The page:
TWO Hunter Valley AFL clubs have expressed concerns about their future, due to a lack of support from the game’s governing body.
While the sport’s profile remains high in the state, thanks to the Sydney Swans and Greater Western Sydney Giants, the local area is floundering in the junior ranks at Singleton and Muswellbrook.
It’s come to fruition this week that the Roosters and Cats youngsters will be forced to merge with Lake Macquarie, 87km and 133km away respectively, to even play a match in 2018.
Now, Singleton president Nadene McBride and her Muswellbrook counterpart Annette Garland are calling on AFL NSW/ACT to help improve the situation.
“We’re definitely worried about the outlook for both organisations,” McBride said.
“Like Muswellbrook, our senior numbers, as well as Auskick (under-9 to under-11), are good.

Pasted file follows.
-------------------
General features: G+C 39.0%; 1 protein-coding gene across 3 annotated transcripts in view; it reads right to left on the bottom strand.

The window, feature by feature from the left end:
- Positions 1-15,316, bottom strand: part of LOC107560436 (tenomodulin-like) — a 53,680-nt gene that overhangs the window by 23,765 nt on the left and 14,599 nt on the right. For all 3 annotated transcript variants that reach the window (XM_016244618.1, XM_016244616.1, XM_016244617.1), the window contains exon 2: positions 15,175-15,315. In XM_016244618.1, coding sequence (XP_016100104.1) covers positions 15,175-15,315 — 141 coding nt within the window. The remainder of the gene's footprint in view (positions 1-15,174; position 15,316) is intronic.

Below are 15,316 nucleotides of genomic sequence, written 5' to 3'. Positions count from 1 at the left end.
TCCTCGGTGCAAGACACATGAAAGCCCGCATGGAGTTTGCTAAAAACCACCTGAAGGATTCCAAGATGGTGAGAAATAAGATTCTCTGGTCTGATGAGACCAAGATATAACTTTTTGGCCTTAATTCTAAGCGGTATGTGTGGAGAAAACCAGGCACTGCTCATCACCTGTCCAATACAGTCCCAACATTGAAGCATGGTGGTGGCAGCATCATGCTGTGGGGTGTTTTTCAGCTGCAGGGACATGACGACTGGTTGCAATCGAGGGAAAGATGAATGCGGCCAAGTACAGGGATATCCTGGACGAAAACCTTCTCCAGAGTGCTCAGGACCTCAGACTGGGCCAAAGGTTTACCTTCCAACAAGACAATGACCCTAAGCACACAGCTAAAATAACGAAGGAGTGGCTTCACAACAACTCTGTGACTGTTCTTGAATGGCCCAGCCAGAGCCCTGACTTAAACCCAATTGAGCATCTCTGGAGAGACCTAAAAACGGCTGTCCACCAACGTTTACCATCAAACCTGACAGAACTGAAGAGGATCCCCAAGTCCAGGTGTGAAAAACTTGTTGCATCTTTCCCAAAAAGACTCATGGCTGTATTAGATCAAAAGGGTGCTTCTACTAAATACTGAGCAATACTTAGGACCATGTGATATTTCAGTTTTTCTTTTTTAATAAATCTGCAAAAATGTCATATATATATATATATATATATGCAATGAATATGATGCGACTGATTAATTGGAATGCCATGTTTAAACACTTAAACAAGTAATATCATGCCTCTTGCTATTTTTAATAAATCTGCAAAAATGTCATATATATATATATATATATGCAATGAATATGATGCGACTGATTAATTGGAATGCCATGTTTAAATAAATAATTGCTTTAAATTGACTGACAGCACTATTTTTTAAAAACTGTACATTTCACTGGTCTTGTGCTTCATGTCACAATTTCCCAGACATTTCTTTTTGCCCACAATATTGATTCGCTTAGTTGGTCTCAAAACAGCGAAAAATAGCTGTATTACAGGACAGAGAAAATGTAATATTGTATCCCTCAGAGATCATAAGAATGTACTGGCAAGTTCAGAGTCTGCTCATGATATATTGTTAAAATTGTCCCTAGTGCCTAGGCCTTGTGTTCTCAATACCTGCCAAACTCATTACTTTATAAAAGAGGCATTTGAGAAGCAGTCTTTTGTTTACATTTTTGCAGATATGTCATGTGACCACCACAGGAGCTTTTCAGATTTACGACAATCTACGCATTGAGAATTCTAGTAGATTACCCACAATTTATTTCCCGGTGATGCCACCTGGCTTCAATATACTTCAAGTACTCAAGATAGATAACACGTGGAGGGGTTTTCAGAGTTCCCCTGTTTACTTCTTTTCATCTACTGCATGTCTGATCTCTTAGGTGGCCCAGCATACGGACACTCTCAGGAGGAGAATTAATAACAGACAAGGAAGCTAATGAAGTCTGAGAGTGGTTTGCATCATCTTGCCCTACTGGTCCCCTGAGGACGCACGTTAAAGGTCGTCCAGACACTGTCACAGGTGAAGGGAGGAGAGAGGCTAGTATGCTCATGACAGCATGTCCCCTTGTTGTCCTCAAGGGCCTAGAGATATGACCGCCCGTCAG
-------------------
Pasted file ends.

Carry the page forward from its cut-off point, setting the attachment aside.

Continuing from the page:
“However, it’s the age groups in between – like under-13s, under-15s and under-17s, which is causing a bit of distress.
“Those players are, potentially, our next breed of first or reserve-graders.
“But, the numbers just aren’t there.
“At our club, they’re training together.
“And, in the past few years, Singleton and Muswellbrook have had to form joint sides.
“Now, they’re being told to join Lake Macquarie.
“The parents are not happy about it, so we’re likely to lose them to other sports.
"It doesn't bode well for us.
“All the AFL NSW/ACT’s focus is on girls at the moment – and that doesn’t benefit us at a local level.”
Garland added the Singleton Roosters and Muswellbrook Cats had worked hard in recent times to build the code within this region.
“The Roosters’ seniors contested the 2017 grand final of the Black Diamond AFL Plate, while the Cats played in the second division decider two years ago, which is a huge effort,” she said.
“I think logistics is our biggest problem, especially for Singleton and Muswellbrook.
“We’re just that extra distance out of the way.
“So, it’s disappointing we’re not getting the necessary support.
“Our complaints aren’t directed at the Black Diamond AFL either; it’s aimed higher.
“The game should be thriving here, but it’s not.
“There’s no promotional assistance, as well as a lack of resources; and we have to organise our own clinics.
“It’s certainly a frustrating situation.”